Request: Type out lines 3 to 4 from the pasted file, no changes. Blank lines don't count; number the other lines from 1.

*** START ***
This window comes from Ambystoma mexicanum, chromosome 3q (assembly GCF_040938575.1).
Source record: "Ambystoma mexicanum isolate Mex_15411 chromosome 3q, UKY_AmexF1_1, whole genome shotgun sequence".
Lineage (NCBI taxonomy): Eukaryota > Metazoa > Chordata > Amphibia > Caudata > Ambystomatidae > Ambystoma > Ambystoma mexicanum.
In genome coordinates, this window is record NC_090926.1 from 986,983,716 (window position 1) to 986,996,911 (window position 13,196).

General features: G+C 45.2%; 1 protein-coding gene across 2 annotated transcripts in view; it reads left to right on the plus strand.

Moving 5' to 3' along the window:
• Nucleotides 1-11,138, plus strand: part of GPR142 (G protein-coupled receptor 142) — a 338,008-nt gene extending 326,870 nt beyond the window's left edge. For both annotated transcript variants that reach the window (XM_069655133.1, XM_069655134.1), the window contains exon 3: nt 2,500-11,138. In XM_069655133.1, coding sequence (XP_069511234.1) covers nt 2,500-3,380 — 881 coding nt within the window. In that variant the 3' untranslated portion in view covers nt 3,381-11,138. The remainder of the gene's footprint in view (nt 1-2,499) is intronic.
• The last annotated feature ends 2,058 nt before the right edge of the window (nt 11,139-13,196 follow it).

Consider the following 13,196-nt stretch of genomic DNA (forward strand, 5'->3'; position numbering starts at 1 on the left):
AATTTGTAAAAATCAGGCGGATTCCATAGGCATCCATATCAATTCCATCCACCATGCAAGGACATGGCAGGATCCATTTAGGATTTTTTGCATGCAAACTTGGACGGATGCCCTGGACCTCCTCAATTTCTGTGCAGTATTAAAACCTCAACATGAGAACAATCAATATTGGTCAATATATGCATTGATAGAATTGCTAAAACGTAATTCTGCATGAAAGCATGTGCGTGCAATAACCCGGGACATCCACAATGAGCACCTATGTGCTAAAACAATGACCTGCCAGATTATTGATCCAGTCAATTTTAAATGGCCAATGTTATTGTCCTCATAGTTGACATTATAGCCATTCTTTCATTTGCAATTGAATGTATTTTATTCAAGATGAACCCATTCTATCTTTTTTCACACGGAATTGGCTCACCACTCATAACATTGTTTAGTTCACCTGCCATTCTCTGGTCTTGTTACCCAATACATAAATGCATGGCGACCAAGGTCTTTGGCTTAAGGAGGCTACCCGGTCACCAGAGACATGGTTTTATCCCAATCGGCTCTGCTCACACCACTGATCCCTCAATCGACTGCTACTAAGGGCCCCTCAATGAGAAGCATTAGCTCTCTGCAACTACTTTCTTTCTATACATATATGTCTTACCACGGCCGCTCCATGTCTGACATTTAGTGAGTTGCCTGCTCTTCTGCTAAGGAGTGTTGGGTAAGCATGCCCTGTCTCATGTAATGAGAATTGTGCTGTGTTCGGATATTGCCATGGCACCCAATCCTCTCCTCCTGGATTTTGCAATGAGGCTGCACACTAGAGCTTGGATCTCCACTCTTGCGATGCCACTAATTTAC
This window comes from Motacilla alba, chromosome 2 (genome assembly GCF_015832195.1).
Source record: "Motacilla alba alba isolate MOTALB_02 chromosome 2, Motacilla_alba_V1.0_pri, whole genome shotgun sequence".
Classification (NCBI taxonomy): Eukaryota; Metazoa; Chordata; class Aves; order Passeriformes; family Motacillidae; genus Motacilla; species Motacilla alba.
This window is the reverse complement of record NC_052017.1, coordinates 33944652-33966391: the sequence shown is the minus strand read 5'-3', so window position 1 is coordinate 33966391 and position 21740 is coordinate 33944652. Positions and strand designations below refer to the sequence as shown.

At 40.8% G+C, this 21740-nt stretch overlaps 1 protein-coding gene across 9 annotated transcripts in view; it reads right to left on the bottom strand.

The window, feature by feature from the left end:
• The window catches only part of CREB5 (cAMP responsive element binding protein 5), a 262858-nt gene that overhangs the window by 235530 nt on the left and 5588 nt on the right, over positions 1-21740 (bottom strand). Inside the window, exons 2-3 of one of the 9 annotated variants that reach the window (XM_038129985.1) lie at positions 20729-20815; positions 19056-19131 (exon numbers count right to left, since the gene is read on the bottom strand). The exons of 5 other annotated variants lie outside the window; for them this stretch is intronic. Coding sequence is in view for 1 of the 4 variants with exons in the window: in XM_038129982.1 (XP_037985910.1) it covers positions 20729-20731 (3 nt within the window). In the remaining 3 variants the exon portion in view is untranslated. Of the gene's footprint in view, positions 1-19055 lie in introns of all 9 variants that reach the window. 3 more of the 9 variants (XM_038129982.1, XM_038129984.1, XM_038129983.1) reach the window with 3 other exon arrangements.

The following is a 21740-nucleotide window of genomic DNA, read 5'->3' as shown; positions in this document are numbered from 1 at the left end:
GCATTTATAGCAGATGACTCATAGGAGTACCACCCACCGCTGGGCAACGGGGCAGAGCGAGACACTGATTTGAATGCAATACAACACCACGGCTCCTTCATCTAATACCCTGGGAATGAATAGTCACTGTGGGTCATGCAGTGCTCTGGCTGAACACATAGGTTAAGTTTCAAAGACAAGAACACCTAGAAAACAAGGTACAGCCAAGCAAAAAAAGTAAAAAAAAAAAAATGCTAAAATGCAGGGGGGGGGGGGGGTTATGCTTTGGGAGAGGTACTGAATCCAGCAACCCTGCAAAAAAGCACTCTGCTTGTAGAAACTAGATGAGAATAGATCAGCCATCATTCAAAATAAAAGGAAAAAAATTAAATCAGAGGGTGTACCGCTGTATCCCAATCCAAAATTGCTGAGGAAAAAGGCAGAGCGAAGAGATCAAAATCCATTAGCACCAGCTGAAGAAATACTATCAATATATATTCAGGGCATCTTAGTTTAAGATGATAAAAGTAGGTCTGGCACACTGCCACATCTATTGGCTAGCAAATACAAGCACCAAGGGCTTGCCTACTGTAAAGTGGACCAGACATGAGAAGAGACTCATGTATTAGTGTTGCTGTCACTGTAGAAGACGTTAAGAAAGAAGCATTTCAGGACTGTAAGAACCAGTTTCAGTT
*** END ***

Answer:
Lineage (NCBI taxonomy): Eukaryota > Metazoa > Chordata > Amphibia > Caudata > Ambystomatidae > Ambystoma > Ambystoma mexicanum.
In genome coordinates, this window is record NC_090926.1 from 986,983,716 (window position 1) to 986,996,911 (window position 13,196).